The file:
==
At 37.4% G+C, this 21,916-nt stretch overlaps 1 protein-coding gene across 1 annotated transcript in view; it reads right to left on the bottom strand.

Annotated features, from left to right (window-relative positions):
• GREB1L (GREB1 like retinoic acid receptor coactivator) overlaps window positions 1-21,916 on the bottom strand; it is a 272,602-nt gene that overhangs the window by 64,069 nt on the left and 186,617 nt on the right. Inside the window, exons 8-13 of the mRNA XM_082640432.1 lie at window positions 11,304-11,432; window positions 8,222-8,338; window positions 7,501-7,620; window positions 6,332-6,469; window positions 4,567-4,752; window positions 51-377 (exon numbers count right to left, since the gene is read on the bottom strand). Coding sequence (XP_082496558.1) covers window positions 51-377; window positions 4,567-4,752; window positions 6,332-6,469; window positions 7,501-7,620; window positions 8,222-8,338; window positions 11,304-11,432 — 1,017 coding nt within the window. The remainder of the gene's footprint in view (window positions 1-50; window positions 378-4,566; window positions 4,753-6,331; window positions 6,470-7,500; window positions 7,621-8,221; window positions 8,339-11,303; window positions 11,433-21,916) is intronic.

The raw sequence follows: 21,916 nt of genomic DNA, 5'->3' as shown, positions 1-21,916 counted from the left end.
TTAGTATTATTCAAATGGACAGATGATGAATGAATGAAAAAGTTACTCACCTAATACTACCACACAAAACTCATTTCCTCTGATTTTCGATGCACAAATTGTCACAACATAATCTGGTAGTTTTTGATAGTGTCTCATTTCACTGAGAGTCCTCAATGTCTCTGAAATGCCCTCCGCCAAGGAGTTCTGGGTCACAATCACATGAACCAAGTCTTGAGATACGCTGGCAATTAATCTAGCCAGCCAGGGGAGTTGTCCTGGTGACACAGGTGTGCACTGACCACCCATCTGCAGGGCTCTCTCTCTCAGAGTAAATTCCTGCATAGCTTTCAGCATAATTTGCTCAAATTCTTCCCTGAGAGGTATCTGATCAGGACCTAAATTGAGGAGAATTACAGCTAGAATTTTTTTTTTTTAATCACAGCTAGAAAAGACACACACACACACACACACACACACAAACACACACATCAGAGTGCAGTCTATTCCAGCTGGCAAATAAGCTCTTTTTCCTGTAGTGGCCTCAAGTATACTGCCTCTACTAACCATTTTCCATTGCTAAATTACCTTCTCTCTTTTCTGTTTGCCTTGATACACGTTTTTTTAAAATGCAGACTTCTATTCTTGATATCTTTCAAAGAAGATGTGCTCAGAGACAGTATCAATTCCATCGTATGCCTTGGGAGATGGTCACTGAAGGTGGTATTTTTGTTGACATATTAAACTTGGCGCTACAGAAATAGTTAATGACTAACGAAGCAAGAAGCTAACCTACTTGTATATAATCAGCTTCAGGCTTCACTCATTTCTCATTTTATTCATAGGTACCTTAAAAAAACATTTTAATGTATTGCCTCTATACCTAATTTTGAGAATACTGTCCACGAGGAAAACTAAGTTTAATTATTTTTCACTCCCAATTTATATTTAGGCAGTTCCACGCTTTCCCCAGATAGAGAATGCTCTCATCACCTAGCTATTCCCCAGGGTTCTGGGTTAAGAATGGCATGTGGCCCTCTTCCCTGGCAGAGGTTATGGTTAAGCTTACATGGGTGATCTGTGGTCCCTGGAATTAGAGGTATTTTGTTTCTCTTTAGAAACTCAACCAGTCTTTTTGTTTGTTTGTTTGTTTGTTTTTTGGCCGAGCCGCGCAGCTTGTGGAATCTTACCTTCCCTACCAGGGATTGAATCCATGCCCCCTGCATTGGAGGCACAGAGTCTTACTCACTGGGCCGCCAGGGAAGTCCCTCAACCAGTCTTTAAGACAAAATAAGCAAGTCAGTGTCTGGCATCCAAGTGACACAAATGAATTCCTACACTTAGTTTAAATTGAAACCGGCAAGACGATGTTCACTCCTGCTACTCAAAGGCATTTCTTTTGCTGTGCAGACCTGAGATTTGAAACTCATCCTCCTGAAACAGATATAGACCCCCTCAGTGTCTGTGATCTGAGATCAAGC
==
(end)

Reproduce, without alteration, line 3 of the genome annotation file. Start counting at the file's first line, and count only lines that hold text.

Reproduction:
• GREB1L (GREB1 like retinoic acid receptor coactivator) overlaps window positions 1-21,916 on the bottom strand; it is a 272,602-nt gene that overhangs the window by 64,069 nt on the left and 186,617 nt on the right. Inside the window, exons 8-13 of the mRNA XM_082640432.1 lie at window positions 11,304-11,432; window positions 8,222-8,338; window positions 7,501-7,620; window positions 6,332-6,469; window positions 4,567-4,752; window positions 51-377 (exon numbers count right to left, since the gene is read on the bottom strand). Coding sequence (XP_082496558.1) covers window positions 51-377; window positions 4,567-4,752; window positions 6,332-6,469; window positions 7,501-7,620; window positions 8,222-8,338; window positions 11,304-11,432 — 1,017 coding nt within the window. The remainder of the gene's footprint in view (window positions 1-50; window positions 378-4,566; window positions 4,753-6,331; window positions 6,470-7,500; window positions 7,621-8,221; window positions 8,339-11,303; window positions 11,433-21,916) is intronic.